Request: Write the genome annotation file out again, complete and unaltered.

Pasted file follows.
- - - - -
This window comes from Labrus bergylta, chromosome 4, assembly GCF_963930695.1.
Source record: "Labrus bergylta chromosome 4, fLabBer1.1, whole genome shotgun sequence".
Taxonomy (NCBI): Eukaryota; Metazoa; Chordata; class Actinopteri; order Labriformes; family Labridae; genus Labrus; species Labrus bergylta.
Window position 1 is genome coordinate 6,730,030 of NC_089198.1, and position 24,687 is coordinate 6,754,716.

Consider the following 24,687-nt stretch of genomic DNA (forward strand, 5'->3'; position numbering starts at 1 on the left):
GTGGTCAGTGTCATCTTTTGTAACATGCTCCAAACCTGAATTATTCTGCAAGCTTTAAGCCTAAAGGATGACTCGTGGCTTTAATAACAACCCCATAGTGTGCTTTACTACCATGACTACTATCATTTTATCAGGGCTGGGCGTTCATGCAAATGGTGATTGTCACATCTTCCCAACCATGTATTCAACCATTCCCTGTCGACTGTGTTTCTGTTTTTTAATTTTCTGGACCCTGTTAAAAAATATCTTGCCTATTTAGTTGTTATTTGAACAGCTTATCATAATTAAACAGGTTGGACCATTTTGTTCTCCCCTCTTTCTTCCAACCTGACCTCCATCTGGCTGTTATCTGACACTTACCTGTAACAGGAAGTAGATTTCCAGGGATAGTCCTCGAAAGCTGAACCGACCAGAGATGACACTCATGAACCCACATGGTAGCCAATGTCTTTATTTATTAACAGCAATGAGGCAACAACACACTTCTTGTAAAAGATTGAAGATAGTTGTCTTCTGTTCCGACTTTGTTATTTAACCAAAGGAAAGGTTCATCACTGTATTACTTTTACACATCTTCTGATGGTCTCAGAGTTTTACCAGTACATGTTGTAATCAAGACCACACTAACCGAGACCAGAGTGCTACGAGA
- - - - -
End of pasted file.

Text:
This window comes from Labrus bergylta, chromosome 4, assembly GCF_963930695.1.
Source record: "Labrus bergylta chromosome 4, fLabBer1.1, whole genome shotgun sequence".
Taxonomy (NCBI): Eukaryota; Metazoa; Chordata; class Actinopteri; order Labriformes; family Labridae; genus Labrus; species Labrus bergylta.
Window position 1 is genome coordinate 6,730,030 of NC_089198.1, and position 24,687 is coordinate 6,754,716.

Consider the following 24,687-nt stretch of genomic DNA (forward strand, 5'->3'; position numbering starts at 1 on the left):
GTGGTCAGTGTCATCTTTTGTAACATGCTCCAAACCTGAATTATTCTGCAAGCTTTAAGCCTAAAGGATGACTCGTGGCTTTAATAACAACCCCATAGTGTGCTTTACTACCATGACTACTATCATTTTATCAGGGCTGGGCGTTCATGCAAATGGTGATTGTCACATCTTCCCAACCATGTATTCAACCATTCCCTGTCGACTGTGTTTCTGTTTTTTAATTTTCTGGACCCTGTTAAAAAATATCTTGCCTATTTAGTTGTTATTTGAACAGCTTATCATAATTAAACAGGTTGGACCATTTTGTTCTCCCCTCTTTCTTCCAACCTGACCTCCATCTGGCTGTTATCTGACACTTACCTGTAACAGGAAGTAGATTTCCAGGGATAGTCCTCGAAAGCTGAACCGACCAGAGATGACACTCATGAACCCACATGGTAGCCAATGTCTTTATTTATTAACAGCAATGAGGCAACAACACACTTCTTGTAAAAGATTGAAGATAGTTGTCTTCTGTTCCGACTTTGTTATTTAACCAAAGGAAAGGTTCATCACTGTATTACTTTTACACATCTTCTGATGGTCTCAGAGTTTTACCAGTACATGTTGTAATCAAGACCACACTAACCGAGACCAGAGTGCTACGAGA